The more I advance in this story, the more numerous they are crowded around me, the images of those whom I will never see again, and at the last, my mother. There are moments when I refuse to believe it. It seems to me that I will wake up from a horrible nightmare and see her again.

But no, her death is not a dream.

The pen stops, in this poignant pain I would like to tell; I don’t like to write.

May my sight return once again to Vroncourt.

Near the coudrier, in a bastion in the garden wall, was a bench, where my mother and grandmother came during the summer, after the heat of the day. My mother, to please her, had filled this corner of the garden with all kinds of roses. While they chatted, I leaned against the wall.

The garden was cool in the evening dew. The perfumes, mingling with it, rose like a spray; the honeysuckle, the mignonette, the roses, all exhaled sweet perfumes to which was added the penetrating odour of each one.

The bats flew gently in the twilight and, this shadow cradling my thought, I sang the ballads that I liked, without thinking that death was about to pass. And the ballads, and the thought, and the voice went with the breath of the wind, there were beautiful ones…

Children, here are the oxen passing by.

Hide your red aprons.

And the Louis d’or? and the Timpanist’s Fiancée? and so many others?

With these days of dawn, sad or dreamy refrains went away. I no longer even sing the war songs. In silence I go away; in silence, like death.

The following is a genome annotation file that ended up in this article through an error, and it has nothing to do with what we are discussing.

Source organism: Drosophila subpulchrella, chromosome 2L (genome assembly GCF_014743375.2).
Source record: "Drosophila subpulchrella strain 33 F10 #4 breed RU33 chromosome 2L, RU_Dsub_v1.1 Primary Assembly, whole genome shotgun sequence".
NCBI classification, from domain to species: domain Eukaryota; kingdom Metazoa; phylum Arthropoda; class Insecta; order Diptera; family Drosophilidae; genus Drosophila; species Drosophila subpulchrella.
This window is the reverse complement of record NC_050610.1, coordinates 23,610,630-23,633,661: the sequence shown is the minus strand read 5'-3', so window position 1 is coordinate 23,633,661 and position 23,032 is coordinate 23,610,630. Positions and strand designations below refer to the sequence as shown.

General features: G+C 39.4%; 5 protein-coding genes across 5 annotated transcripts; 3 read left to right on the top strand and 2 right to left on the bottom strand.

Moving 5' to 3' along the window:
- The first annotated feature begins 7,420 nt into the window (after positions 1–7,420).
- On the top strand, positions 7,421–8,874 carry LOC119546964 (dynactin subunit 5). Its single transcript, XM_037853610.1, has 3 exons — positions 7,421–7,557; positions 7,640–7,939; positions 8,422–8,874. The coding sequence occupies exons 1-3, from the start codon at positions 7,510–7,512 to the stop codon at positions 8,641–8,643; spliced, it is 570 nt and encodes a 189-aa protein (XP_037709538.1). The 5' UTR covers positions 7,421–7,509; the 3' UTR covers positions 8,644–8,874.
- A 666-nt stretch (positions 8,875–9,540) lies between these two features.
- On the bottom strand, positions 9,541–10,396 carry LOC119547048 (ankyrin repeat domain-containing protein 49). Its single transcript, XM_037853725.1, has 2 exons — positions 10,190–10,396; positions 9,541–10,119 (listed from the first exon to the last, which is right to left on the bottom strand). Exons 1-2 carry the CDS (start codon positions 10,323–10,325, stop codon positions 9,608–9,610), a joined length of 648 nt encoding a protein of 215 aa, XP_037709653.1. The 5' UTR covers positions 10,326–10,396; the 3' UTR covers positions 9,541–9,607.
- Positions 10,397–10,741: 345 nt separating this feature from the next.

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The Memoirs of Louise Michel, Chapter 4

My career as a teacher began at a young age in my village, and then continued in Paris both as a deputy with Mme Vollier, 16, rue du Château-d’Eau, and in Montmartre. I have seen many days of misery. All those who did not want to take the oath to the Empire met difficulties.

But I was more favoured than many others, being able to give music and drawing lessons after school. What, moreover, is physical suffering in the face of the loss of those who are dear to us?

O my friend! My dear mother! My brave companions!

Stirring these memories, I turn the dagger. It often feels good. If any being had invented life, what a horrible chain we should have attached to it. I would like to know what those who thank Providence believe; it is a very convenient word and very empty of meaning, and the work of this omnipotence would be frightfully criminal.

I believe that, as we have discovered so many other things, we will one day discover the principles of number and affinities which group together spheres and beings. It will have to come that tamed nature serves free humanity; that science goes forward instead of lingering behind, stopped by all infallibilities. Come on, hunters of the unknown! The legendary stage will open the road! Down with all the fortresses! Let all the doors be wide open and force all the mysteries out into the open; that everything crumbles in the slaughterhouses, the lazarets where human stupidity keeps us!